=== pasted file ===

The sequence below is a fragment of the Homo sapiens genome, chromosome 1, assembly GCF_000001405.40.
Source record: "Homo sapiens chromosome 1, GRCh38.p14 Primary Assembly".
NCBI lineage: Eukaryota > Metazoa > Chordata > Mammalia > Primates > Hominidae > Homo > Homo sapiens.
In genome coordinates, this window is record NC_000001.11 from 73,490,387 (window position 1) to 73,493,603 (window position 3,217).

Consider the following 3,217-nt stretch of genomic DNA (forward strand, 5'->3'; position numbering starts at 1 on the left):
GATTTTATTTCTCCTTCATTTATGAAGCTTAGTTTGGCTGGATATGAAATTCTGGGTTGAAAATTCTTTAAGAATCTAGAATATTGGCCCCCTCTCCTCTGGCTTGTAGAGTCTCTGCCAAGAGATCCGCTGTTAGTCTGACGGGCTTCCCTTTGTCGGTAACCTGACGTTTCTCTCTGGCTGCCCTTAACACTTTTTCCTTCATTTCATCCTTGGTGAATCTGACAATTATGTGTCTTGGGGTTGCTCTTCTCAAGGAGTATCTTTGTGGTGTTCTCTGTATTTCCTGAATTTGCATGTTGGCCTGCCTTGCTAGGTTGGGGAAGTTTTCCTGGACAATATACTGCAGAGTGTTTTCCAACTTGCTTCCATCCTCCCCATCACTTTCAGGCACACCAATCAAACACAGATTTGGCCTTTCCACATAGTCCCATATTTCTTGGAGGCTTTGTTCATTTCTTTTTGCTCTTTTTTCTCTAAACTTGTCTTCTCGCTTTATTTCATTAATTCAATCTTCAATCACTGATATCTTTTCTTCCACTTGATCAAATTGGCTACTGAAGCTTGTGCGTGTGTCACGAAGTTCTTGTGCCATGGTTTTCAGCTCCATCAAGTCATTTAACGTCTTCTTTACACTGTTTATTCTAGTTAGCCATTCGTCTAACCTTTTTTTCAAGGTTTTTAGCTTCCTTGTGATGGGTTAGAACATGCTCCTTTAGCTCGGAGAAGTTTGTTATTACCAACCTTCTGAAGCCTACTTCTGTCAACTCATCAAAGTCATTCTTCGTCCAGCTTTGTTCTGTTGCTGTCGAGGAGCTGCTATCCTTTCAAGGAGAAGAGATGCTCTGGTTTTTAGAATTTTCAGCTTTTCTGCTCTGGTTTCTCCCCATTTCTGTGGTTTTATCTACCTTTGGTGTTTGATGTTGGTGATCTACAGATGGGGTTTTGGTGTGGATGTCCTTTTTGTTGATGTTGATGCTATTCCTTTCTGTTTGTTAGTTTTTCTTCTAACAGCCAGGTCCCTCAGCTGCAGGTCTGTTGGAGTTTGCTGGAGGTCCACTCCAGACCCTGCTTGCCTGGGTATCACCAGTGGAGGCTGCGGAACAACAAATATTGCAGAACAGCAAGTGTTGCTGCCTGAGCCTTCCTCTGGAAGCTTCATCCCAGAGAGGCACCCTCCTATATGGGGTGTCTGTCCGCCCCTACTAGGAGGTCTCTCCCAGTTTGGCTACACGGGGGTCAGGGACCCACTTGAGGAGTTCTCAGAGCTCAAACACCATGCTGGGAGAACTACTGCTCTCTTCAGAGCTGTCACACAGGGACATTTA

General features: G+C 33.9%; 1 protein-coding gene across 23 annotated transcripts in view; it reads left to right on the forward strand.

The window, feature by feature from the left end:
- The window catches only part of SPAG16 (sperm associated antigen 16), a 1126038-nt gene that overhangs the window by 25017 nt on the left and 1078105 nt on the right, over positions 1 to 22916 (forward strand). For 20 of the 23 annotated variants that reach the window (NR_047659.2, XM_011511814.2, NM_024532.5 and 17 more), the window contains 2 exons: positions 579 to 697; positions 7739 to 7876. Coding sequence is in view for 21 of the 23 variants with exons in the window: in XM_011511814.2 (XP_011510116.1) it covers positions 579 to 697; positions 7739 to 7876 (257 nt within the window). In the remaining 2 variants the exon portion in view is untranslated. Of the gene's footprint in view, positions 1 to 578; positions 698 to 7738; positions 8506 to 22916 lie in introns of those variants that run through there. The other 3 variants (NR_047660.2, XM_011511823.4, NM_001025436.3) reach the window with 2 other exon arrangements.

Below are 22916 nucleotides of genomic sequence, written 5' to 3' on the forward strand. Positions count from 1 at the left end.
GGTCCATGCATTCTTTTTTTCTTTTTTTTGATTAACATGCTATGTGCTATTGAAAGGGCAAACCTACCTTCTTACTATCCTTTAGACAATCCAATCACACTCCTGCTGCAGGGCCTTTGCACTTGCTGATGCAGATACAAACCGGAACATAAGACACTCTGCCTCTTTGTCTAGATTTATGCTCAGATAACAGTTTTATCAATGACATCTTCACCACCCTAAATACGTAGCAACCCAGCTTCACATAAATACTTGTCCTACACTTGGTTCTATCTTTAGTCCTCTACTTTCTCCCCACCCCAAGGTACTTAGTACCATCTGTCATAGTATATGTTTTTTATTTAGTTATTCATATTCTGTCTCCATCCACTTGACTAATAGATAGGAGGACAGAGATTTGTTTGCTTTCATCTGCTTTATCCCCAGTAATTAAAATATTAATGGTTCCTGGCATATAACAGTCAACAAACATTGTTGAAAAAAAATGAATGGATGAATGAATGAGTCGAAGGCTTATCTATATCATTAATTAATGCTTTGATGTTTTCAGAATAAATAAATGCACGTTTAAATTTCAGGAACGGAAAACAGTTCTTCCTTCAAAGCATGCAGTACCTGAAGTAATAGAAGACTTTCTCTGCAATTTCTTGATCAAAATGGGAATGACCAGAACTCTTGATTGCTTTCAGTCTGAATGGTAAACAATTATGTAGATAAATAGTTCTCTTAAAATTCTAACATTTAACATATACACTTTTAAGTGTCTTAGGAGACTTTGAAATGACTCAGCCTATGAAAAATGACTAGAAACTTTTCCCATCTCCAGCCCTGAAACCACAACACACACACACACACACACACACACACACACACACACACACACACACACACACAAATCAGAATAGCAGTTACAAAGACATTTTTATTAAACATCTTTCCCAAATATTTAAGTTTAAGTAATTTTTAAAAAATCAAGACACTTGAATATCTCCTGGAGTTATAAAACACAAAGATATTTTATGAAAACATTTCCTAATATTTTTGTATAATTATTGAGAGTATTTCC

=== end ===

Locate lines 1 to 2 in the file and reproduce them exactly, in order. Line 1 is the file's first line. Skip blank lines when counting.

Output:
The sequence below is a fragment of the Homo sapiens genome, chromosome 1, assembly GCF_000001405.40.
Source record: "Homo sapiens chromosome 1, GRCh38.p14 Primary Assembly".